Would I consider using this machine for my own booklet making operations? You bet. It is backed by a one-year warranty and the support from us (at ABC Office) and MBM will keep you happy. It should hold up for years without causing you any issues.

You can find the MBM Bookletmaker Jr. here and our entire selection of booklet making machines here. We are one of the most reputable online dealers of office equipment online (in business since 1980) and we offer some of the best prices available online. If you have any questions, please call us at 1-800-658-8788.

How Does a Booklet Maker Work?

Tuesday, January 31st, 2012

Booklet Makers / Booklet Making MachinesIf you want to bind a booklet or instructional manual, and don’t want to use a binding format that uses a spine, you may want to consider using a booklet maker (found here). These compact machines come in a variety of sizes, depending on the amount of books you want to create. So how exactly does a booklet maker work?

Booklet makers use staples, instead of binding elements, to bind books. These staples, usually 2 or 3, are placed along the middle of the booklet rather than the edge. Booklets bound on a booklet maker are usually 8 ½” x 5″ folded and usually range in size anywhere from a couple of pages up to 60, depending on the machine that’s used.

Booklet makers typically complete the binding process in a matter of a few of steps.

  1. Paper is first inserted into the machine.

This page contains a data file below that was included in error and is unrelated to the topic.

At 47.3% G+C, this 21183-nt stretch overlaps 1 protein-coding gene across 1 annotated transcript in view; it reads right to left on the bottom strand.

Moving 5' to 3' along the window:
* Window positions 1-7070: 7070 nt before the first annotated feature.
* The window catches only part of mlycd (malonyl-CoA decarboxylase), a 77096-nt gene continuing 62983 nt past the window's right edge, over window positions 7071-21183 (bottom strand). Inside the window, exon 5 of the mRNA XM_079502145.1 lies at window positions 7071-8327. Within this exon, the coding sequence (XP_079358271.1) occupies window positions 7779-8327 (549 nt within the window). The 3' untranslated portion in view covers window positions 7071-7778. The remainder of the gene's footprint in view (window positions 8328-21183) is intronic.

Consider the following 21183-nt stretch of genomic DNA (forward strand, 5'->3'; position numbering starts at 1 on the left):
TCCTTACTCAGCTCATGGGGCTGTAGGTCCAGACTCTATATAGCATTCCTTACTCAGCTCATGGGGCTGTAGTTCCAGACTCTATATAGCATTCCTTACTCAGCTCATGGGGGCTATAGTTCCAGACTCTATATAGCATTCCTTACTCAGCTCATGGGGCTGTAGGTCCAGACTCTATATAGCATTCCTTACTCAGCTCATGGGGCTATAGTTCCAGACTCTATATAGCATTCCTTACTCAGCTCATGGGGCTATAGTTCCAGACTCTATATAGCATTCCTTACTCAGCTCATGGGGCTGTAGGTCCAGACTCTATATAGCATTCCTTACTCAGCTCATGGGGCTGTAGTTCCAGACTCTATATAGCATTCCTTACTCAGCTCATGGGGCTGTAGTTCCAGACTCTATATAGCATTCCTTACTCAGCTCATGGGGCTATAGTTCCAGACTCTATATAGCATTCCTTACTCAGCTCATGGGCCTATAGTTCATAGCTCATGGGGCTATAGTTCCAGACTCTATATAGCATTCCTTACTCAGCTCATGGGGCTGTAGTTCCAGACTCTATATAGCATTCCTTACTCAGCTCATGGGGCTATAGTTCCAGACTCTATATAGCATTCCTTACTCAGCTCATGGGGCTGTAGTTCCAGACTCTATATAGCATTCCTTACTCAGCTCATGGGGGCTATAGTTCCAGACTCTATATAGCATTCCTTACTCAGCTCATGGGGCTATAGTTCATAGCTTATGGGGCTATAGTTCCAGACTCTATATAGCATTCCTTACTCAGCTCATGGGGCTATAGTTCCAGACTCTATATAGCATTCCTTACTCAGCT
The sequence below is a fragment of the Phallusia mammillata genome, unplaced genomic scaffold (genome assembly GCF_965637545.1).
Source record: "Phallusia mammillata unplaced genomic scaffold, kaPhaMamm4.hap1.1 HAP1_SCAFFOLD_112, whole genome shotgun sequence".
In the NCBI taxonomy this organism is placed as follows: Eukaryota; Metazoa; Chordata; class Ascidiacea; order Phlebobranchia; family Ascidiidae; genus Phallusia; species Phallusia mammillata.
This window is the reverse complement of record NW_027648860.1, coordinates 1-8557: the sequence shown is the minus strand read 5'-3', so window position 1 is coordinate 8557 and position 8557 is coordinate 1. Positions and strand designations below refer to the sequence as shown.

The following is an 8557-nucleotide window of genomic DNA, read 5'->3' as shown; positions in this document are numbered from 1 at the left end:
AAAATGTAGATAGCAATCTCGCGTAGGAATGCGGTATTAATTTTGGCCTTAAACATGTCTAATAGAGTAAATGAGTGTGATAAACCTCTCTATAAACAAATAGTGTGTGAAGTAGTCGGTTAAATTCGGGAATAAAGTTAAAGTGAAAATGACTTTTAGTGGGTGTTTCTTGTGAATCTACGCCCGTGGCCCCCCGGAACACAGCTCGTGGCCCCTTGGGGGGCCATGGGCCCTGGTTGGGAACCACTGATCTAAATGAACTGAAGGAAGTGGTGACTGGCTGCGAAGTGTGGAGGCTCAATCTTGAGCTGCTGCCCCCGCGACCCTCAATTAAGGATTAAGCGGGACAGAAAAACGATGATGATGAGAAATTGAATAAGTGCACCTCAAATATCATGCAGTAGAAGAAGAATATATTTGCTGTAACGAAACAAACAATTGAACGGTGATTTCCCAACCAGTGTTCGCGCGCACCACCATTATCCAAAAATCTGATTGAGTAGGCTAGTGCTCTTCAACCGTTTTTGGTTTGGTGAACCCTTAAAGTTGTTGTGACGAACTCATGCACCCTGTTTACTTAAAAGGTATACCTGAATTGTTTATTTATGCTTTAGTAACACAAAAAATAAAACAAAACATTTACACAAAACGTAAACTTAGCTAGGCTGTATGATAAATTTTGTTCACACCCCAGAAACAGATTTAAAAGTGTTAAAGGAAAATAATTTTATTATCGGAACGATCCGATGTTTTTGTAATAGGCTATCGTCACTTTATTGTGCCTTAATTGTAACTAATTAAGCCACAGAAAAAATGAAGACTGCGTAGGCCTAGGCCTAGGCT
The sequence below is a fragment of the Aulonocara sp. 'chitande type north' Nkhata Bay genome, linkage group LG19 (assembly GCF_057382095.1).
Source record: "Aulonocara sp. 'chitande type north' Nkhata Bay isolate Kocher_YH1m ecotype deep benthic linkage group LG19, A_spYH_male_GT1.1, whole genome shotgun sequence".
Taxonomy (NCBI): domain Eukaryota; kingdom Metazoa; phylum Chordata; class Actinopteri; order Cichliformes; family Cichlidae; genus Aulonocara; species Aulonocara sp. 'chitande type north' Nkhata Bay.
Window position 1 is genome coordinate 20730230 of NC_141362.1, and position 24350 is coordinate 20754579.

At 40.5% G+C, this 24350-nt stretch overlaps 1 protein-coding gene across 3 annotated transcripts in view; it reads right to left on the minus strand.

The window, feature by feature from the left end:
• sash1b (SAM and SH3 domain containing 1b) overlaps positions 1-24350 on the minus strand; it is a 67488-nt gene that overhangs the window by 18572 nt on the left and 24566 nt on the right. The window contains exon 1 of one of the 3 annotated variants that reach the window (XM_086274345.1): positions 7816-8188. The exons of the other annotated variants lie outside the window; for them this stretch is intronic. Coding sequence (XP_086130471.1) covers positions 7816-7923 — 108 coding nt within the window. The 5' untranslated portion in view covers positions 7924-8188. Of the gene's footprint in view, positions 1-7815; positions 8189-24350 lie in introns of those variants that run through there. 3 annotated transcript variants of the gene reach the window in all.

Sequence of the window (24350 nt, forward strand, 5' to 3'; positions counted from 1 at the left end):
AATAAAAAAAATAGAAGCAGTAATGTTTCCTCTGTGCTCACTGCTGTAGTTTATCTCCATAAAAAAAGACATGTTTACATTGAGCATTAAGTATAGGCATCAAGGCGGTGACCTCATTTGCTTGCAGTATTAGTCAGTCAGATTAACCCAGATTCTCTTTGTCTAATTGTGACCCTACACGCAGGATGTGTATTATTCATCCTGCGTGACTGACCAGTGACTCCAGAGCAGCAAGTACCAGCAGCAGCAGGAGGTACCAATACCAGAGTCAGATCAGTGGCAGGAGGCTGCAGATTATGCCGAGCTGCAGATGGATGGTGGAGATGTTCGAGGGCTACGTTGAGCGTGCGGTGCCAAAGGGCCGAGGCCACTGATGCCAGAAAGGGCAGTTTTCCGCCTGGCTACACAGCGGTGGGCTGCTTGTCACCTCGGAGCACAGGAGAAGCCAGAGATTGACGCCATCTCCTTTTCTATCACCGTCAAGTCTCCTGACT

2. The booklet maker then applies staples along the middle of the sheets.
  3. The booklet is then folded in half, completing the process.

The size of the book depends on the capacity of the booklet maker. An entry level booklet maker typically staples around 10 sheets of paper, which ends up being 40 pages (front and back). High end machines can staple up to 25 sheets, which ends up being 100 pages (front and back). Keep in mind, when looking for a booklet maker, that sheet capacities are based on standard copy paper. That amount will need to be decreased if you are using card stock.

Before booklet makers existed, paper was first folded in half using a folding machine. Folded paper was then placed on a saddle stapler and stapled. This process involved multiple machines and took a minute or two to complete. Booklet makers cut that time by at least half.

Booklet makers can be broken up into three different categories, based on how the machine is built and how it is used. These three styles include semi-automatic, automatic and in-line. I will briefly cover each of these machines.
Automated Booklet Makers

  • Semi Automatic – This type of booklet maker is especially popular because it is much more affordable. It is usually designed for low to medium-volume work. The operator typically pulls a lever, which activates the staple heads. When the lever is returned to its original position, the booklet maker then grabs the paper and folds it in half (by means of an electric motor). The process is extremely quick.
  • Automatic – Automatic machines use a motor to staple and fold the paper. Most of these machines still require the operator to feed the paper into the machine, but the rest is automated. A book takes just seconds to complete on an automatic machine.